June, 2008

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What a good night’s sleep and a good hair day can do

Thursday, June 26th, 2008

Regarding yesterday’s post, here’s what I am learning. When I am feeling super lame and lousy, I should ask myself the following questions:

• Have I gotten enough sleep? (Usually, if I am feeling terrible, the answer will be no. I am becoming more and more convinced that getting enough sleep should be my number one act of spiritual worship. Seriously.)
• Have I had enough caffeine? Have I had too much caffeine? (Caffeine is my drug of choice – two cups of coffee every morning. But when I miss those cups, or overdo it by drinking an ENTIRE POT, then I’m in trouble.)
• Am I eating the right things? (A meal of salty chips and queso, along with margaritas, does not constitute a well-balanced diet.)
• Am I exercising? (But. Guys. It’s just SO HOT here right now.)

And finally,

• Am I being overly sensitive?

Oooooh. Sensitive. Here’s the thing. Ever since I was a little girl, it has been pointed out to me that I am strong-willed. Stubborn. A perfectionist to the core. With a granite-like resolve, it’s hard to change my mind, or my behavior, or my beliefs. But every so often, something will strike a nerve, and I’ll have a meltdown. Contrary to my rock-solid façade, I can be thin-skinned.

It’s a good thing to be able to feel. The ability to feel allows me to experience empathy, and compassion, and joy. But to open myself up to the good inevitably means that I will occasionally experience what is at the opposite side of the spectrum: suckyness. The capacity to feel pain is actually a healthy thing; it’s a sign that my emotions are alive and well. The trick is to keep those emotions in check, and stop the downward spiral of negative self-talk before it gets out of hand.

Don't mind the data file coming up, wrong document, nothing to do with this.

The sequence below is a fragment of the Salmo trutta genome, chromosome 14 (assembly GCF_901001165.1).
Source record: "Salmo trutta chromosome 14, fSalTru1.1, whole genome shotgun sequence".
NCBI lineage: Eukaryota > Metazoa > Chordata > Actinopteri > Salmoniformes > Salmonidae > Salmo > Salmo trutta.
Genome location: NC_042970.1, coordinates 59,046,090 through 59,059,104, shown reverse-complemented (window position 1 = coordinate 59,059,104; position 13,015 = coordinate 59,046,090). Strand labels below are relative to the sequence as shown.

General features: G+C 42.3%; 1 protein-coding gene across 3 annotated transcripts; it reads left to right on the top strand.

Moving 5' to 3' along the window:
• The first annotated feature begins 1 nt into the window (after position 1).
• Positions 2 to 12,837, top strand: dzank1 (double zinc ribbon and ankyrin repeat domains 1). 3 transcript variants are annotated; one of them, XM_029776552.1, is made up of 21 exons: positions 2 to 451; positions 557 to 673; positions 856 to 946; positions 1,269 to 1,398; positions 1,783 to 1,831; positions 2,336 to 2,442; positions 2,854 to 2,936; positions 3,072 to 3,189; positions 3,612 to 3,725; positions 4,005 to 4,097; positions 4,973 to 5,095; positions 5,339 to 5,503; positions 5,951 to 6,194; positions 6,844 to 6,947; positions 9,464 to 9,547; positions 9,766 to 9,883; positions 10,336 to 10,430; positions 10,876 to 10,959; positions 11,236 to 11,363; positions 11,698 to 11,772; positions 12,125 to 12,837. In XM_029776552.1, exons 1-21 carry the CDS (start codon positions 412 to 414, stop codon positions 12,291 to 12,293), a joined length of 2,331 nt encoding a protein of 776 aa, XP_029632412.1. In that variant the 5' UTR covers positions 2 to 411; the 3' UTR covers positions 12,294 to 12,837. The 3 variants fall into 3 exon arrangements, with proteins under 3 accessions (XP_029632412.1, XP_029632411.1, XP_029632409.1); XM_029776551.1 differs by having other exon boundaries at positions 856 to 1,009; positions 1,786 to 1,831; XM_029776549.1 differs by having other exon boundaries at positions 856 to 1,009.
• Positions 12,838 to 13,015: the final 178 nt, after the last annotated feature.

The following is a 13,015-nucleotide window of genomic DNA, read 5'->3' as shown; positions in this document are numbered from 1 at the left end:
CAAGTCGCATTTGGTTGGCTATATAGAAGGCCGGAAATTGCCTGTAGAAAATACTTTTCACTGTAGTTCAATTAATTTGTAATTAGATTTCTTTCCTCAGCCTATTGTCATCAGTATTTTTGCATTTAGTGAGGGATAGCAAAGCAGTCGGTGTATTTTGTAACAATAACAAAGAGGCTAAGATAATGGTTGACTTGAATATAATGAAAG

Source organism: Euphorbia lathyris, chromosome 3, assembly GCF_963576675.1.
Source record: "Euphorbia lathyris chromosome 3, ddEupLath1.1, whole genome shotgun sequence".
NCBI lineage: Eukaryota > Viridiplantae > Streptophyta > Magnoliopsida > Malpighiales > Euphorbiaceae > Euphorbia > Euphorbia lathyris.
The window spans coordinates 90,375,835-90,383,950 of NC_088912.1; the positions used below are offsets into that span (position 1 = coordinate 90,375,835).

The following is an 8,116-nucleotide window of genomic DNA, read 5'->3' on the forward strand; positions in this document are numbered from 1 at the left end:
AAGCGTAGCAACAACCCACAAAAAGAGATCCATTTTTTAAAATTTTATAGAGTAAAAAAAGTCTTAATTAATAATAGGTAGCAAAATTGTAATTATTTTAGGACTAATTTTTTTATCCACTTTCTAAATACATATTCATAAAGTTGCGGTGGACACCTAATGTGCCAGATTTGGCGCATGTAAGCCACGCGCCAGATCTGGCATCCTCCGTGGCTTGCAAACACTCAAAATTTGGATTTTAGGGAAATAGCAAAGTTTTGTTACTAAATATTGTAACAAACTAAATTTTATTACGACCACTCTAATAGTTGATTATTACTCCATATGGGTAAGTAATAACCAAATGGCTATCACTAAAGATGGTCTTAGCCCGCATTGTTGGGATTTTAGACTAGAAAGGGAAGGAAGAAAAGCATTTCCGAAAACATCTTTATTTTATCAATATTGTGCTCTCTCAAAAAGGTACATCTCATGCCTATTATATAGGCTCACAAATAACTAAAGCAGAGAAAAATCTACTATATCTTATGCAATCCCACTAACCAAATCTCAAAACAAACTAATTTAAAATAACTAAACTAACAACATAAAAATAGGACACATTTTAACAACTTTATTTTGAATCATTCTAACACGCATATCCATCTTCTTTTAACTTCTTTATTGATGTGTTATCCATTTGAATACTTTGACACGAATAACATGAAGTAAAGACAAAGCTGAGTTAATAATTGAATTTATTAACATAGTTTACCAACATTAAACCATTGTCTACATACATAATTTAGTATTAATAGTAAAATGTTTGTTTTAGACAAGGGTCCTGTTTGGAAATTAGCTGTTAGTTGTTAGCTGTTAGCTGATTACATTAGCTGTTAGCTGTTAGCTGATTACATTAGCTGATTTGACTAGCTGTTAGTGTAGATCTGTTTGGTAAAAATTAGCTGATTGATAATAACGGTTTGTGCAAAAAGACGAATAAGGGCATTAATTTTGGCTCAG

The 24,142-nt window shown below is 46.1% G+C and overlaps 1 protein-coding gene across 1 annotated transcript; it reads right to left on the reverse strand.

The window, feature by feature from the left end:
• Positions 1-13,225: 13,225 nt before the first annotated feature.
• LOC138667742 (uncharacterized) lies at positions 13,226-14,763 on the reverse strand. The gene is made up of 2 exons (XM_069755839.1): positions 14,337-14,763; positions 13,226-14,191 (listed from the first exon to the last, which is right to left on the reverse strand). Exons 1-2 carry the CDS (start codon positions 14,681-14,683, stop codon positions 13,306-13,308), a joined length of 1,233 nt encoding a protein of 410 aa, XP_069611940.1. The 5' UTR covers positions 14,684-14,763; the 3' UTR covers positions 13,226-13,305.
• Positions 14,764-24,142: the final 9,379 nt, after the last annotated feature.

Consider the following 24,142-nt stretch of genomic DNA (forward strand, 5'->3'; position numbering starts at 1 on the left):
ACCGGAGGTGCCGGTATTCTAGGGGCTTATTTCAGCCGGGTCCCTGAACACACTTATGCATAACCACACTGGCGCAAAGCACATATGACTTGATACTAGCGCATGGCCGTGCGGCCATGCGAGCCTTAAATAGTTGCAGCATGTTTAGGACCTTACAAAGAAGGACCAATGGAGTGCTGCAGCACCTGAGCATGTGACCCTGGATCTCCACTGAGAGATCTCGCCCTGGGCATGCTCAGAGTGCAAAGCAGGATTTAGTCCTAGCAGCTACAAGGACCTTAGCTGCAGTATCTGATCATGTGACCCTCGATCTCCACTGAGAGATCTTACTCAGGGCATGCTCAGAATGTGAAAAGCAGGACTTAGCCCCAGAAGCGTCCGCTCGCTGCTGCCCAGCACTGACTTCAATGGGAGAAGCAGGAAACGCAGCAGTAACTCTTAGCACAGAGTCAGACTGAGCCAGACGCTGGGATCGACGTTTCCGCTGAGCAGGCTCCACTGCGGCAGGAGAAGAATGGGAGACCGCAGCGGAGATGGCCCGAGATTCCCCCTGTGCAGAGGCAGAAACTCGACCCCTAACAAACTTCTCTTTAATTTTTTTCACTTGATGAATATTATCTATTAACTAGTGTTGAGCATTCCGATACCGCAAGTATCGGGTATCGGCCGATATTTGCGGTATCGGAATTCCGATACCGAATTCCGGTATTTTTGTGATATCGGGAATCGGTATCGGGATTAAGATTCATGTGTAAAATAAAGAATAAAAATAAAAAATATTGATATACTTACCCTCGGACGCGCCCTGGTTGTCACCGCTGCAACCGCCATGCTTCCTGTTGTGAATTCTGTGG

Oprah, I’m available for your show anytime.

– – – – – – – –

Tonight, I am Kansas City bound. Tomorrow, I am 14-hours-in-a-Camry-with-my-family Colorado bound. I’m not sure when I’ll have the chance to post again. And given the fact that my mom called my weekend update videos “creepy,” I can’t promise that you’ll have another one on Monday. Then again, a Parsonspalooza Road Trip video might be in order… especially because this guy will be in the car.

Quick – what’s a stronger word for “lousy”?

Wednesday, June 25th, 2008

Some things have happened lately – some things that have left me feeling really lousy. Worse than lousy. I would say “shitty,” except then some people might get upset. So I’ll just leave it at lousy.

What are these “things” that have happened? Well, take your pick – there’s a panoply. But I don’t want to talk about them, because then you’ll know how lousy I am. And that would only make me feel lousier. But they involve miscommunication, and pride, and fear, and insecurity, and rejection. Aren’t those the worst things ever? Maybe not worse than war and famine and death. But still, pretty bad feelings.

Times like this make me want to throw in the towel. I feel like throwing my hands up in exasperation, and saying, “Fine, I GIVE UP.” I’m tired of trying, tired of tripping, tired of failing, tired of disappointing.

Sometimes I wish that Jesus would just come back.

I feel lousy. But today, I’m going to try to choose hope instead. I’m only a little ragamuffin, making my way as best as I know how. None of us will escape the hard times and the pain and the quiet moments where we question the value of who we are at our very core. But we are called to a long obedience in the same direction, day after day, no matter what. So…